# Mean Sales price
mean_price = np.mean(housing_data["SalePrice"])
print("Mean Price : " + str(mean_price))

# Variance of the Sales Price
var_price = np.var(housing_data["SalePrice"], ddof=1)
print("Variance of Sales Price : " + str(var_price))

# Median of Sales Price
median_price = np.median(housing_data["SalePrice"])
print("Median Sales Price : " + str(median_price))

# Skew of Sales Price
skew_price = st.skew(housing_data["SalePrice"])
print("Skew of Sales Price : " + str(skew_price))

housing_data["SalePrice"].describe()


Another way we can view our data is with a box and whisker plot.

plt.boxplot(housing_data["SalePrice"])
plt.ylabel("Sales Price")
plt.show()


Now let’s look at sales price on above ground living room area.

plt.scatter(housing_data["GrLivArea"], housing_data["SalePrice"])
plt.ylabel("Sales Price")
plt.show()


Finally, lets generate our model and see how it predicts Sales Price!!

# we need to reshape the array to make the sklearn gods happy
area_reshape = housing_data["GrLivArea"].values.reshape(-1,1)
price_reshape = housing_data["SalePrice"].values.reshape(-1,1)

# Generate the Model
model = linear_model.LinearRegression(fit_intercept=True)
model.fit(area_reshape, price_reshape)
price_prediction = model.predict(area_reshape)

# plotting the actual points as scatter plot
plt.scatter(area_reshape, price_reshape)

# plotting the regression line
plt.plot(area_reshape, price_prediction, color = "red")

# putting labels
plt.xlabel('Above Ground Living Area')
plt.ylabel('Sales Price')

# function to show plot
plt.show()


## Applied Logistic Regression

# we're going to need a different model, so let's import it
from sklearn.linear_model import LogisticRegression
from sklearn.model_selection import train_test_split


For Logistic Regression, we’re going to be using a real dataset.

You can find this data from UCI’s Machine Learning Repository, or on Kaggle alongside this notebook.

On Kaggle, we’ve packaged up the data for you, so now we can play around with it.

But before that, we need to read in the data – pandas has the functions we need to do this

# read_csv allow us to easily import a whole dataset
names=["age","workclass","fnlwgt","education","education-num","marital-status","occupation","relationship","race","sex","capital-gain","capital-loss","hours-per-week","native-country","income"]
)

# this tells us whats in it
print(data.info())

# data.head() gives us some the the first 5 rows of the data


The code below will show us some information about the continunous parameters that our dataset contains.

• age is Age
• fnlwgt is final weight, or the number of people that are represented in this group relative to the overall population of this dataset.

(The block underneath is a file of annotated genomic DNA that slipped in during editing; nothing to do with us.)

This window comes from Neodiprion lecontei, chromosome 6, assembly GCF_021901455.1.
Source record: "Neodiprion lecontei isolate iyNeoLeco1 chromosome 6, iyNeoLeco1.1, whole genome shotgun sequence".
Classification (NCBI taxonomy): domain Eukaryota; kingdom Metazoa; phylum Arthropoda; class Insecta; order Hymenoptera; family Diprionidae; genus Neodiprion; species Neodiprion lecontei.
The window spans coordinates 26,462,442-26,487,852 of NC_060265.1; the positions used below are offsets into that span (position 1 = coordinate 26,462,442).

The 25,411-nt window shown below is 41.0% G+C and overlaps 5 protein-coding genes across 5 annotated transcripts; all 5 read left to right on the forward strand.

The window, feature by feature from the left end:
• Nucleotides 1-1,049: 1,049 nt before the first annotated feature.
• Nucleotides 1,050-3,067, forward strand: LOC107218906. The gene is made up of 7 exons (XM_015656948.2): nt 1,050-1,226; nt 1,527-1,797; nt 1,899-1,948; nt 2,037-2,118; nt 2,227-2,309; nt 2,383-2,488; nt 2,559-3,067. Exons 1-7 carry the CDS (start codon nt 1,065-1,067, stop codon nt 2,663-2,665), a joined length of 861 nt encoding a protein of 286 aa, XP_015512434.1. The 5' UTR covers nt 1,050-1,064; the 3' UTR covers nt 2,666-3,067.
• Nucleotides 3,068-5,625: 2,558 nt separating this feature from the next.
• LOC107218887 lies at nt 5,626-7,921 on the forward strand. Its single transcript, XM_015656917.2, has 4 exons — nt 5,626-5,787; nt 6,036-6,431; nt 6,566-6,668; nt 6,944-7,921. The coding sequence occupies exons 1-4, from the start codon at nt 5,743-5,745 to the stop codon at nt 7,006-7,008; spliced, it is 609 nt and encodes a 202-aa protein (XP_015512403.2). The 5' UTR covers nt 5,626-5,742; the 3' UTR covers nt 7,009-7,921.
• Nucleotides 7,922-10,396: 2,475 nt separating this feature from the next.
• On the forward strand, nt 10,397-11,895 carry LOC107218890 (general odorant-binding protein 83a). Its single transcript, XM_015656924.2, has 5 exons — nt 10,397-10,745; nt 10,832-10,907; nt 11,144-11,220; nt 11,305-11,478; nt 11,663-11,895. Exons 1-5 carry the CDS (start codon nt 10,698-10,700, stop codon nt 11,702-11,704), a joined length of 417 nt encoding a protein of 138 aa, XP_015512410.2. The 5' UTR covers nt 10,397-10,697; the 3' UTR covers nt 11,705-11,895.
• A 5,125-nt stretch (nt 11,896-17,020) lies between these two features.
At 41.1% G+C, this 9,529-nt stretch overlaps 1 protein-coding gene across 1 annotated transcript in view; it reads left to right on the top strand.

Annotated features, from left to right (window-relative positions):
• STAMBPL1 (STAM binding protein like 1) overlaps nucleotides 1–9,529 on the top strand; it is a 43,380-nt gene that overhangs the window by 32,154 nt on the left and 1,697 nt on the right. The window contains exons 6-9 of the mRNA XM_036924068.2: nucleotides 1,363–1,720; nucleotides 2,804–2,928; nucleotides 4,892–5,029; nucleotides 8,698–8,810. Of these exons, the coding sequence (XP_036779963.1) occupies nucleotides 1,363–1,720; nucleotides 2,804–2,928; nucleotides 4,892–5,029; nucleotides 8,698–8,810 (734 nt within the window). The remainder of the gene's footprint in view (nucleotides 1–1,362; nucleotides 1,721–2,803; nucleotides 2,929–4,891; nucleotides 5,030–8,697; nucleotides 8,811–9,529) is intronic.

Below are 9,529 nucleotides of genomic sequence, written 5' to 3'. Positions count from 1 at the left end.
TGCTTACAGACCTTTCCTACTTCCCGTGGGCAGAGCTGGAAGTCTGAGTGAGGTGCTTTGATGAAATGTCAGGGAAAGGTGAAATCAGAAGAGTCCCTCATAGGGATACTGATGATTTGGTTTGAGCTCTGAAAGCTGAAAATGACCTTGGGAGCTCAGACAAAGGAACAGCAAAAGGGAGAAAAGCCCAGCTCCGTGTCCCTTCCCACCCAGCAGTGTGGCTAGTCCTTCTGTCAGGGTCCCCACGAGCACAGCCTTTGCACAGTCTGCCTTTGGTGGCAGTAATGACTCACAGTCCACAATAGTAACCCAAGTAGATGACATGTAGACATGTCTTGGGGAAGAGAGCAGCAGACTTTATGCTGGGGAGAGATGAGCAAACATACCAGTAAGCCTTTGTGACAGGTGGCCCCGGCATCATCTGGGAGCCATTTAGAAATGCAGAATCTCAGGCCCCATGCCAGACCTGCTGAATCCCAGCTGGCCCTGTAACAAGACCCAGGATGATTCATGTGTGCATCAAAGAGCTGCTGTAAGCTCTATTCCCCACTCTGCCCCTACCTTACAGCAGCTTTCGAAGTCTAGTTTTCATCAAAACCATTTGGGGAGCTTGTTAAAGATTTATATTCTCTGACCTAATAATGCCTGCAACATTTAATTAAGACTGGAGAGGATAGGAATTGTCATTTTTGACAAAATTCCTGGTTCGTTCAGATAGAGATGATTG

• education-num is a numerical way of representing Education level
• capital-gain is the money made investments
• capital-loss is the loss from investments
• hours-per-week is the number of hours worked during a week
# this is the function that give us some quick info about continous data in the dataset
data.describe()


Now here is the Qustion:

• Which one of these parameters are best in figuring out if someone is going to be making more then 50k a year?
• Make sure you choose a continunous parameter, as categorical stuff isn’t going to work
# put the name of the parameter you want to test
### BEGIN SOLUTION
test = "capital-gain"
### END SOLUTION

# but before we make our model, we need to modify our data a bit

# little baby helper function
def incomeFixer(x):
if x == " <=50K":
return 0
else:
return 1

# change the income data into 0's and 1's
data["income"] = data.apply(lambda row: incomeFixer(row['income']), axis=1)

# get the data we are going to make the model with
x = np.array(data[test])
y = np.array(data["income"])

# again, lets make the scikitlearn gods happy
x = x.reshape(-1,1)

# Making the test-train split
splits = train_test_split(x ,y ,test_size=0.25, random_state=42)
x_train, x_test, y_train, y_test = splits

# now make data model!
logreg = LogisticRegression(solver='liblinear')
logreg.fit(x_train, y_train)

# now need to test the model's performance
print(logreg.score(x_test, y_test))


## Thank You

We hope that you enjoyed being here today.

Please fill out this questionaire so we can get some feedback about tonight’s meeting.

We hope to see you here again next week for our core meeting on Random Forests and Support Vector Machines.

## Other Meetings in this Series

#### A Walk Through the Random Forest